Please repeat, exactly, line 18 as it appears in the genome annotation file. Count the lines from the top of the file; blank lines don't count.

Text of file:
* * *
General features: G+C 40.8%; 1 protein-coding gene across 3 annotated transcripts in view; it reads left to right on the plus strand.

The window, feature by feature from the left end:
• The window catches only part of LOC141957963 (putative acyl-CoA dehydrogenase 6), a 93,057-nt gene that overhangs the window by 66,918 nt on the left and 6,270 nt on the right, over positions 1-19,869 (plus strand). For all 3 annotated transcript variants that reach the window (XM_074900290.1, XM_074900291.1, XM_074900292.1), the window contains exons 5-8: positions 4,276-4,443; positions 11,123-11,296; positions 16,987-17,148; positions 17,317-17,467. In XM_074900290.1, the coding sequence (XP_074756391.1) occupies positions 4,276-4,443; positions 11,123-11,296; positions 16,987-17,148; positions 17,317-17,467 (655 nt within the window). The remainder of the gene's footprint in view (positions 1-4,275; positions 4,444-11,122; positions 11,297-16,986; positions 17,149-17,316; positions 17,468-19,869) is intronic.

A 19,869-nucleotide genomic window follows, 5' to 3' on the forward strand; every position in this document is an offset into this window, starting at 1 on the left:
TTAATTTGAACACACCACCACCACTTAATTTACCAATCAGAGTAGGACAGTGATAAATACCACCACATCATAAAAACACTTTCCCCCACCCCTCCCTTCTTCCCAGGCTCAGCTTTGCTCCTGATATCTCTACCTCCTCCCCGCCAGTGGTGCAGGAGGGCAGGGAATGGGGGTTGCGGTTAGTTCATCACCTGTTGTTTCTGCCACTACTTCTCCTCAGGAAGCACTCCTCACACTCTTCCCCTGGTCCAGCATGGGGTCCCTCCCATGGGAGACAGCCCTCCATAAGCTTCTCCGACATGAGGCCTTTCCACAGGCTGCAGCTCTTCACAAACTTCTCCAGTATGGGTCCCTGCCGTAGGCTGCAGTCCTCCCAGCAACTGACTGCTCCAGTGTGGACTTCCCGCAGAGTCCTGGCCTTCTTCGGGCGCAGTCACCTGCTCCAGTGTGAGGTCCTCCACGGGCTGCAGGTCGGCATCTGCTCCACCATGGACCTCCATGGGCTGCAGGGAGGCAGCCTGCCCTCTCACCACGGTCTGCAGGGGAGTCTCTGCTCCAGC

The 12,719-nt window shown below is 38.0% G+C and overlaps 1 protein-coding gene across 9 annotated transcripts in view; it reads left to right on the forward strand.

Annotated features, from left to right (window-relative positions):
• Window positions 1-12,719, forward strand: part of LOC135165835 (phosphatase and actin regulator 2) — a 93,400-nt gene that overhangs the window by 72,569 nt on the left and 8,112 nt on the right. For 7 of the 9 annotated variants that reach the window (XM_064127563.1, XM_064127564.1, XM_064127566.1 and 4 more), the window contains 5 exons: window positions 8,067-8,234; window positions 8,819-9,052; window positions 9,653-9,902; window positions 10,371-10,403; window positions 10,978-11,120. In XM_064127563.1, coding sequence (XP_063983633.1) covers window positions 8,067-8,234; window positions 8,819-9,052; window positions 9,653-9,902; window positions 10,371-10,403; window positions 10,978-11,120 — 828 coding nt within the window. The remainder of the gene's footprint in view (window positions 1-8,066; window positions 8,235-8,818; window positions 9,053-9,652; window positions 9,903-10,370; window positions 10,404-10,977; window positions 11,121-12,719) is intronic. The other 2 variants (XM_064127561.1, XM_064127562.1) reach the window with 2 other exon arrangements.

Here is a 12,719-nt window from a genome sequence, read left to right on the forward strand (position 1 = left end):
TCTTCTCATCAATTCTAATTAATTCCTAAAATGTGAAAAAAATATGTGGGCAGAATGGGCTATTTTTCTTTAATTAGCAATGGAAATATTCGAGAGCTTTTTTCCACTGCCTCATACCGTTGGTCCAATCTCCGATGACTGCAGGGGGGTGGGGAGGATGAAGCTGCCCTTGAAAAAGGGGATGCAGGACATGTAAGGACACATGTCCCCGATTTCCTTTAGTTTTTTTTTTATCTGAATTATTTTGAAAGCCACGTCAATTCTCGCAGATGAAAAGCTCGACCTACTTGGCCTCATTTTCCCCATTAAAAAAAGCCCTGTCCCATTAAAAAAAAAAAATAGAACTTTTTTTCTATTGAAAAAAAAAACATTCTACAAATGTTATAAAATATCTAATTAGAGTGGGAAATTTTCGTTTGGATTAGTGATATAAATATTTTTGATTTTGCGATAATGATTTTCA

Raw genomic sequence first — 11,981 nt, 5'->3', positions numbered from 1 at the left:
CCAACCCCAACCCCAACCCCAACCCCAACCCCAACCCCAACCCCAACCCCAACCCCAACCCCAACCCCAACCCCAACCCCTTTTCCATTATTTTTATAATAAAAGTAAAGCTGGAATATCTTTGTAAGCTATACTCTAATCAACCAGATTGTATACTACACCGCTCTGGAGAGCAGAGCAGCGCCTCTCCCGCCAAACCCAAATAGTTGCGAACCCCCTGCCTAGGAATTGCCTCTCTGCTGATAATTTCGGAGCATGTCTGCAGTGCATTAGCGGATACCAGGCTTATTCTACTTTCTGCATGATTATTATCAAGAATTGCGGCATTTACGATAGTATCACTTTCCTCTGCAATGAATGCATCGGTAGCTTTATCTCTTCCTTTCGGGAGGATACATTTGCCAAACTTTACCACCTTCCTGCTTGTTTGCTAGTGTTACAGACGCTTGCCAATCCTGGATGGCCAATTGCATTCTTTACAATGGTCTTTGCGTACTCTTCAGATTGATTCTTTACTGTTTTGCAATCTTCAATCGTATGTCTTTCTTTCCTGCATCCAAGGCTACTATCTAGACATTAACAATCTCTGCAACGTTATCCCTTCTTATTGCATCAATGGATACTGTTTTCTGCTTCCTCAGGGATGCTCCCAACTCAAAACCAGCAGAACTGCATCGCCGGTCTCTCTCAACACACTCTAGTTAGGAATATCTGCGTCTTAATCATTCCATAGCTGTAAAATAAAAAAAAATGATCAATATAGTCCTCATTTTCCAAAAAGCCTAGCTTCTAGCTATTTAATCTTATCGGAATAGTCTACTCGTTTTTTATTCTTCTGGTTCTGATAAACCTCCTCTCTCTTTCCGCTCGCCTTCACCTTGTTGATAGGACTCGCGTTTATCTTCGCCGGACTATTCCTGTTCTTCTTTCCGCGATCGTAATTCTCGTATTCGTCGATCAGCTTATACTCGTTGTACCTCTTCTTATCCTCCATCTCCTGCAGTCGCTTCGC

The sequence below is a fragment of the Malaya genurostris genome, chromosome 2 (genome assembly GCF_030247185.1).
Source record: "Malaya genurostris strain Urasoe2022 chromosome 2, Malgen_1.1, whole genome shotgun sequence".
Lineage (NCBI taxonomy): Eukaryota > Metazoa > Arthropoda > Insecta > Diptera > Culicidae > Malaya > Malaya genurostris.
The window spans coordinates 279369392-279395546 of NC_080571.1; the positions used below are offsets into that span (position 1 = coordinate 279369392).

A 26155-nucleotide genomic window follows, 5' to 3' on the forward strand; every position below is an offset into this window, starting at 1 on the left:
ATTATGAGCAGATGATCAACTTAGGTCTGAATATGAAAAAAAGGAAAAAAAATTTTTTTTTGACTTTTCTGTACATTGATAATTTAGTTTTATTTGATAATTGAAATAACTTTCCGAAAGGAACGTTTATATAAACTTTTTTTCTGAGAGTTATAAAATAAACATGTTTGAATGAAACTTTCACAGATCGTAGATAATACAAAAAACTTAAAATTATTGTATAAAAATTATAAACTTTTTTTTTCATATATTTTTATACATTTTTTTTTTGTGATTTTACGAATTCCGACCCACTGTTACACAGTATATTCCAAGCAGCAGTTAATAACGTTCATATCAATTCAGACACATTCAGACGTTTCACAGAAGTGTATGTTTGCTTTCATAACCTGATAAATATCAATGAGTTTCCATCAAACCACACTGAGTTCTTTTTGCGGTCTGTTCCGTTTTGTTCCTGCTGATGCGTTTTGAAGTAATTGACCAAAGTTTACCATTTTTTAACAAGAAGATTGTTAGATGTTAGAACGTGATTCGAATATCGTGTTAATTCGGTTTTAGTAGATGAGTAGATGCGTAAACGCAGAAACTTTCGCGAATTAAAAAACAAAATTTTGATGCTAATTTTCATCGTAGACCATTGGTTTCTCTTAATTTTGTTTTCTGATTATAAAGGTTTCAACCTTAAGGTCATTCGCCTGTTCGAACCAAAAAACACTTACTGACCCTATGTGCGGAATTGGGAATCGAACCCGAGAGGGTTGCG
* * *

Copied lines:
ATTATGAGCAGATGATCAACTTAGGTCTGAATATGAAAAAAAGGAAAAAAAATTTTTTTTTGACTTTTCTGTACATTGATAATTTAGTTTTATTTGATAATTGAAATAACTTTCCGAAAGGAACGTTTATATAAACTTTTTTTCTGAGAGTTATAAAATAAACATGTTTGAATGAAACTTTCACAGATCGTAGATAATACAAAAAACTTAAAATTATTGTATAAAAATTATAAACTTTTTTTTTCATATATTTTTATACATTTTTTTTTTGTGATTTTACGAATTCCGACCCACTGTTACACAGTATATTCCAAGCAGCAGTTAATAACGTTCATATCAATTCAGACACATTCAGACGTTTCACAGAAGTGTATGTTTGCTTTCATAACCTGATAAATATCAATGAGTTTCCATCAAACCACACTGAGTTCTTTTTGCGGTCTGTTCCGTTTTGTTCCTGCTGATGCGTTTTGAAGTAATTGACCAAAGTTTACCATTTTTTAACAAGAAGATTGTTAGATGTTAGAACGTGATTCGAATATCGTGTTAATTCGGTTTTAGTAGATGAGTAGATGCGTAAACGCAGAAACTTTCGCGAATTAAAAAACAAAATTTTGATGCTAATTTTCATCGTAGACCATTGGTTTCTCTTAATTTTGTTTTCTGATTATAAAGGTTTCAACCTTAAGGTCATTCGCCTGTTCGAACCAAAAAACACTTACTGACCCTATGTGCGGAATTGGGAATCGAACCCGAGAGGGTTGCG